On Fri, Jul 22, 2011 at 1:28 AM, Mel Gorman <mgorman@xxxxxxx> wrote:
> Warning: Long post with lots of figures. If you normally drink coffee
> and you don't have a cup, get one or you may end up with a case of
> keyboard face.
> Changelog since v1
> o Drop prio-inode patch. There is now a dependency that the flusher
> threads find these dirty pages quickly.
> o Drop nr_vmscan_throttled counter
> o SetPageReclaim instead of deactivate_page which was wrong
> o Add warning to main filesystems if called from direct reclaim context
> o Add patch to completely disable filesystem writeback from reclaim
> Testing from the XFS folk revealed that there is still too much
> I/O from the end of the LRU in kswapd. Previously it was considered
> acceptable by VM people for a small number of pages to be written
> back from reclaim with testing generally showing about 0.3% of pages
> reclaimed were written back (higher if memory was low). That writing
> back a small number of pages is ok has been heavily disputed for
> quite some time and Dave Chinner explained it well;
> It doesn't have to be a very high number to be a problem. IO
> is orders of magnitude slower than the CPU time it takes to
> flush a page, so the cost of making a bad flush decision is
> very high. And single page writeback from the LRU is almost
> always a bad flush decision.
> To complicate matters, filesystems respond very differently to requests
> from reclaim according to Christoph Hellwig;
> xfs tries to write it back if the requester is kswapd
> ext4 ignores the request if it's a delayed allocation
> btrfs ignores the request
> As a result, each filesystem has different performance characteristics
> when under memory pressure and there are many pages being dirties. In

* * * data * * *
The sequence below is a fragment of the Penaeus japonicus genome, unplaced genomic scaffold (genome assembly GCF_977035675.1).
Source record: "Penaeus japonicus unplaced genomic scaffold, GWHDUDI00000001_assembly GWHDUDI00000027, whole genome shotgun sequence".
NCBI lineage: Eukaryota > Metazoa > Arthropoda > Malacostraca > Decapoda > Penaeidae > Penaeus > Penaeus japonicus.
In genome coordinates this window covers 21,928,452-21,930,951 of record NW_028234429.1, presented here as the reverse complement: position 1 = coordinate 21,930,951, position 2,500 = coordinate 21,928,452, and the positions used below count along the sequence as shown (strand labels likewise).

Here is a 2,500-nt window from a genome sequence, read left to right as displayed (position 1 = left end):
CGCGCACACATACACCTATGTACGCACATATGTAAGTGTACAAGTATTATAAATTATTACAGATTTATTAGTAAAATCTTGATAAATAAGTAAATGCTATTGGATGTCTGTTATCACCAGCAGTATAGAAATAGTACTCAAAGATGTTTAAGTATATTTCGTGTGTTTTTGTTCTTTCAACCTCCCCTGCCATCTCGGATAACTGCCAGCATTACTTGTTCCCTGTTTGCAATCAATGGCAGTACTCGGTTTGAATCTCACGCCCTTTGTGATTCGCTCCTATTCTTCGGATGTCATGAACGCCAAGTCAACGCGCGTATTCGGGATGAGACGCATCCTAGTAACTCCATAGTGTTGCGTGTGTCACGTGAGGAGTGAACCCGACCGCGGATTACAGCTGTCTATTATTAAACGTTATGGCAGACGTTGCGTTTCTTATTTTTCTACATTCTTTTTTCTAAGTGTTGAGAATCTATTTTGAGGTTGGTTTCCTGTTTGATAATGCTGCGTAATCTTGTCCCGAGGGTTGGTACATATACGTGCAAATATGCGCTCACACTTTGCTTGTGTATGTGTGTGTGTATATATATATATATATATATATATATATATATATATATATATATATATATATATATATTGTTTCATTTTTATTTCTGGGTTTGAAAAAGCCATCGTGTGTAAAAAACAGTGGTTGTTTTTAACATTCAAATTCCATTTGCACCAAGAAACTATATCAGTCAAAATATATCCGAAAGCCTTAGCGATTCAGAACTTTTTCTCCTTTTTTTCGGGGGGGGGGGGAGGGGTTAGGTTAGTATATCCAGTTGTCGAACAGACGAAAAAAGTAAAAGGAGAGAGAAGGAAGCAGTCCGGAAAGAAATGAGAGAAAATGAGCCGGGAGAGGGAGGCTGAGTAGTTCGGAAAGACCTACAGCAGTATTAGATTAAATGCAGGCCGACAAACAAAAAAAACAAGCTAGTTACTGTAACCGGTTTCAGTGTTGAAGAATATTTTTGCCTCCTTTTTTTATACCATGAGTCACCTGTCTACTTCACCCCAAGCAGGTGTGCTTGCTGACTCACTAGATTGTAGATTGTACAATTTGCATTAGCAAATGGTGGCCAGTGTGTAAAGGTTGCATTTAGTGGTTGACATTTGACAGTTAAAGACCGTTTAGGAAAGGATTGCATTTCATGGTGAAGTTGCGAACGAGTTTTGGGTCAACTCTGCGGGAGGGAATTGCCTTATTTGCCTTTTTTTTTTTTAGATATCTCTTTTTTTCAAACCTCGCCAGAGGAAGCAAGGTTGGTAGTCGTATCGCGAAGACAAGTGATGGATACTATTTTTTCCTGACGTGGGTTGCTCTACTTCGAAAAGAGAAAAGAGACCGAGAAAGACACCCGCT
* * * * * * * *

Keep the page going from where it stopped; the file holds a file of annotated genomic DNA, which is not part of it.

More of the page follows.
> some cases, the request is ignored entirely so the VM cannot depend
> on the IO being dispatched.
> The objective of this series to to reduce writing of filesystem-backed
> pages from reclaim, play nicely with writeback that is already in
> progress and throttle reclaim appropriately when dirty pages are
> encountered. The assumption is that the flushers will always write
> pages faster than if reclaim issues the IO. The new problem is that
> reclaim has very little control over how long before a page in a
> particular zone or container is cleaned which is discussed later. A
> secondary goal is to avoid the problem whereby direct reclaim splices
> two potentially deep call stacks together.
> Patch 1 disables writeback of filesystem pages from direct reclaim
> entirely. Anonymous pages are still written.
> Patches 2-4 add warnings to XFS, ext4 and btrfs if called from
> direct reclaim. With patch 1, this "never happens" and
> is intended to catch regressions in this logic in the
> Patch 5 disables writeback of filesystem pages from kswapd unless
> the priority is raised to the point where kswapd is considered
> to be in trouble.
> Patch 6 throttles reclaimers if too many dirty pages are being
> encountered and the zones or backing devices are congested.
> Patch 7 invalidates dirty pages found at the end of the LRU so they